I was in my early teens when I became a Christian. In those days “sacrifice” was a big word. When my Bible class teacher gave away some of his books, the one I received was Sacrifice by Howard Guinness.
And then there was Elisabeth Elliot’s book The Shadow of the Almighty, written about the sacrificial life of her husband, Jim, who was killed by the Auca (Huaorani) people of Ecuador. I once had the privilege of speaking at a conference with her, and telling her that when I was a teenager I knew more or less by heart whole sections of her book. Everybody knew the oft-quoted words from his journal: “He is no fool who gives what he cannot keep to gain what he cannot lose”.
I remember as a teenager hearing Gladys Aylward speak about the sufferings of young Christians in China—willing to sacrifice their lives for the Lord Jesus.
Before that there was C.T. Studd, the English cricketer who played in the match against Australia that was the origin of “the Ashes”, and who later became the founder of the Worldwide Evangelisation Crusade. He wrote a challenging little tract about professing Christians being “chocolate soldiers” rather than real ones (they melt if things get hot!).
And there was Amy Carmichael, whose little book If was a compilation of sayings that all began “If I…” and ended “… then I know nothing of Calvary love”. The message was that if sacrifice wasn’t at the heart of your life, then you would “know nothing of Calvary love”.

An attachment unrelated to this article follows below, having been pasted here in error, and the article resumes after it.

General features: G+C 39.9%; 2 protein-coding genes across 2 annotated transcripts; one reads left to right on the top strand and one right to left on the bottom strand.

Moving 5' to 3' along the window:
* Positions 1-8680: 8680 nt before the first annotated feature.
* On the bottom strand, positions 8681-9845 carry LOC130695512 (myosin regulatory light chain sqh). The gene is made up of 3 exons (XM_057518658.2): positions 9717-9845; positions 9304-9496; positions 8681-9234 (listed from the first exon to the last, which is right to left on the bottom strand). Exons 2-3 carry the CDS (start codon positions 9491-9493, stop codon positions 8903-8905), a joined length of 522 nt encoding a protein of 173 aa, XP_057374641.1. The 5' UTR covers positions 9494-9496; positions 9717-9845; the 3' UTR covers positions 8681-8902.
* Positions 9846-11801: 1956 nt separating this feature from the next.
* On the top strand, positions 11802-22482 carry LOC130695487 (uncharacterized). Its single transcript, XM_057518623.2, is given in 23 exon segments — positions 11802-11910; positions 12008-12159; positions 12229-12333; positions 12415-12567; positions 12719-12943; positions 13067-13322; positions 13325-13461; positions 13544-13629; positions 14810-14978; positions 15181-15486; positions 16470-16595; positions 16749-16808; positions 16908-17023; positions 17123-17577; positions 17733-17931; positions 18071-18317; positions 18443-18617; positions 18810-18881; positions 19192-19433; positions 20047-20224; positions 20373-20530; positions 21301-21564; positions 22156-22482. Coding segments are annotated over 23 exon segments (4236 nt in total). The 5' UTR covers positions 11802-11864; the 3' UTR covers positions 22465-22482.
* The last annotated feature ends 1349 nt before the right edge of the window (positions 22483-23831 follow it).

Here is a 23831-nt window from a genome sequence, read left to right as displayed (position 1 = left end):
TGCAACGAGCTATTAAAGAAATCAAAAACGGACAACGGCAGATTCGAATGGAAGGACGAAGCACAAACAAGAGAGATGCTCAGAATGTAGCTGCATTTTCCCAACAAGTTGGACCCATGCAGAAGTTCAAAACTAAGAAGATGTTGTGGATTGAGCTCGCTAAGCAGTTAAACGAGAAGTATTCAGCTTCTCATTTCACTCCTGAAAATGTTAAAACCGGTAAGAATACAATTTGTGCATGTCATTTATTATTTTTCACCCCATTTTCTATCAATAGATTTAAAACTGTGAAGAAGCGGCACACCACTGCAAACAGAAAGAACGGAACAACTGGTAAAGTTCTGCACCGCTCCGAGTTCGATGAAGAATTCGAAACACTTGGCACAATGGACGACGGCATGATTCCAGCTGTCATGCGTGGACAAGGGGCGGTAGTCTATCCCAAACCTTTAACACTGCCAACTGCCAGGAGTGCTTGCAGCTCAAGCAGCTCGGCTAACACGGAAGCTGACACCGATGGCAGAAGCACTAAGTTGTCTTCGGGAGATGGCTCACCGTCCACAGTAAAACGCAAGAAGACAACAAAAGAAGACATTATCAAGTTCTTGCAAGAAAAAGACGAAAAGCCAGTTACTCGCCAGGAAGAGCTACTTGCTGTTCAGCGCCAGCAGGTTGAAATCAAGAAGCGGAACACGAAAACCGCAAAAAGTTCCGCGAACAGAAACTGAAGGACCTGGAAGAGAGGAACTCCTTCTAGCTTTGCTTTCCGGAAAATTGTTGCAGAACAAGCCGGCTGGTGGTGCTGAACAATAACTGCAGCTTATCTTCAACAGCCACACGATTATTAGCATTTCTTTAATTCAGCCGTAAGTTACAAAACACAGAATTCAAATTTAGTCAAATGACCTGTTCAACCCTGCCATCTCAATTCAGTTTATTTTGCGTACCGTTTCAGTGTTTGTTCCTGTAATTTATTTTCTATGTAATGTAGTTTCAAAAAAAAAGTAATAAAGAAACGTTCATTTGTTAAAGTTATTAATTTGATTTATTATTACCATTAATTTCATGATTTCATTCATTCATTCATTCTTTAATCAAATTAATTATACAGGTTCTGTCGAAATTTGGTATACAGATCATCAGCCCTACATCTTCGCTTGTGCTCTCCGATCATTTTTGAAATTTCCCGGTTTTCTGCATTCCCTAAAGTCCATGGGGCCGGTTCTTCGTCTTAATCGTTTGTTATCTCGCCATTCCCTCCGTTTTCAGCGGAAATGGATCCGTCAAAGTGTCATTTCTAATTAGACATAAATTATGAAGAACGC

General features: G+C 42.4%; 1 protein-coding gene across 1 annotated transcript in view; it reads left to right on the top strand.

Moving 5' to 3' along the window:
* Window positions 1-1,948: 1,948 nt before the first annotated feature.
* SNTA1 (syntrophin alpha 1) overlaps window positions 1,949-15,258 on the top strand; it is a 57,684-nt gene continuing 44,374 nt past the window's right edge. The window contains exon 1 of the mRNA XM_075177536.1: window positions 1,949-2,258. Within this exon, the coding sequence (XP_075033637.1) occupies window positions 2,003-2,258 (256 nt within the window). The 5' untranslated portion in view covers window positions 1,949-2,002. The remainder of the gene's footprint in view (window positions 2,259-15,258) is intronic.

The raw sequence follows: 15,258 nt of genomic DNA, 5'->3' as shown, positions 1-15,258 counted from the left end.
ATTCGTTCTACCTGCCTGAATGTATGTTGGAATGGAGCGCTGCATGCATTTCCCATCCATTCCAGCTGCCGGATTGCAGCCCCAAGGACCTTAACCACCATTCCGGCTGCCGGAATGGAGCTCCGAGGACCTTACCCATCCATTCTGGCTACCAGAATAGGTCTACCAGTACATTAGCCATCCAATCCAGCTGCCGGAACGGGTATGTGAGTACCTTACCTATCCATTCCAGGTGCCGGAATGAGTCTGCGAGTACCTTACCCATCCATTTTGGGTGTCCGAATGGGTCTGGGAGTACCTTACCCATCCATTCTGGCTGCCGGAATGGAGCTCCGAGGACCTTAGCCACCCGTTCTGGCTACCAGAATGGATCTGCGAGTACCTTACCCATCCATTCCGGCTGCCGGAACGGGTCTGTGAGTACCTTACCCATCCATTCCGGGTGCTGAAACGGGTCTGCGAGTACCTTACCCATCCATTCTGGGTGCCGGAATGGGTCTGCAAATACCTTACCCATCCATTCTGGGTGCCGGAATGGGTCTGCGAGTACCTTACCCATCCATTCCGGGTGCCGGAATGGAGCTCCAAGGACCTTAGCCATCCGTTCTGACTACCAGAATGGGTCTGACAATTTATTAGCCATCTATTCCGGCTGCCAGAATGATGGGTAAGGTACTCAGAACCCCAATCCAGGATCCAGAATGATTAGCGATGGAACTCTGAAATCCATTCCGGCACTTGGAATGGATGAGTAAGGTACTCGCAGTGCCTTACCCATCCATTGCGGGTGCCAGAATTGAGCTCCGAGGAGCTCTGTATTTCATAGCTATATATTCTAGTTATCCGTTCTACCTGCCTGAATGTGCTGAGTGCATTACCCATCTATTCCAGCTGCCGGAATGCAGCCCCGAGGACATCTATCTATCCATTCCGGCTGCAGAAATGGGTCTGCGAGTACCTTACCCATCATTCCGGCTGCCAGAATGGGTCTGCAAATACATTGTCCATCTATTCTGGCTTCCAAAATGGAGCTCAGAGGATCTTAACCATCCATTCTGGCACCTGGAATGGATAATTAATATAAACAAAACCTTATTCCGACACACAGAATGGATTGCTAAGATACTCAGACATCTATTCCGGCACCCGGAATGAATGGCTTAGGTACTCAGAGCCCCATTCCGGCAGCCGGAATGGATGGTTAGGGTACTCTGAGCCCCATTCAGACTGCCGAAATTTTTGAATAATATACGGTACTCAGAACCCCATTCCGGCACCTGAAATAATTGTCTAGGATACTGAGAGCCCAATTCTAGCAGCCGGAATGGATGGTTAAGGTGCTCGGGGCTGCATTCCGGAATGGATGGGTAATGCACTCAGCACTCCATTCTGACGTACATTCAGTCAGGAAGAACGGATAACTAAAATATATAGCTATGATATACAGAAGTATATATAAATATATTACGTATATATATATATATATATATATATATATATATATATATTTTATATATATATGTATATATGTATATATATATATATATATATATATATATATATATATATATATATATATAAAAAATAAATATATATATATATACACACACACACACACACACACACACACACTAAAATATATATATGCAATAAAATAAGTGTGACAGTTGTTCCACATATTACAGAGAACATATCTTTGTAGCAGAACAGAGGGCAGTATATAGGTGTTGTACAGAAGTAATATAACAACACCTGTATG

Sacrifice. I lost count of the number of sermons and talks I heard in those days about taking up the cross to follow Jesus, about counting the cost, about not turning back, about giving everything to Christ.
But something must have changed since then. These days I hardly ever hear a message or see a book that majors on sacrifice. Am I getting old and blind and deaf—or is it really the case that “satisfaction” seems to have replaced “sacrifice” in our vocabulary?
Perhaps this explains why we can gloss over these words of Paul about giving everything away and even our body being burned. At least in the West, you’re not likely to have to give your body to be burned—like the Scottish martyrs Patrick Hamilton, burned to death in St Andrews on 29 February 1528, and George Wishart, likewise on 1 March 1546. Or like the English bishops Hugh Latimer and Nicholas Ridley on 16 October 1555, or Archbishop Thomas Cranmer on 21 March 1556. You can still go to the spots where these horrific events took place. But you’re not likely to experience them yourself. Others maybe; elsewhere perhaps. But not where we live. Is that why Paul’s words do not seem to "scratch where we itch"?
But martyrdom isn’t the first thing Paul mentions here to make his point. He begins with giving all your possessions away—the very thing the rich young ruler in the Gospels couldn’t bring himself to do. He simply had too many of them to let go (Matthew 19 v 16-24). Maybe this comes closer to home. What if Jesus asked you to do that?
A friend told me about a memorable experience at a student conference. One of the leaders read out the words of Frances Ridley Havergal’s hymn “Take my life, and let it be”. He invited the students to respond to each line with a hearty “Yes!” It went something like this:
Take my life, and let it be consecrated, Lord, to
Take my moments and my days; let them flow in
ceaseless praise… —Yes!
Take my hands, and let them move at the impulse of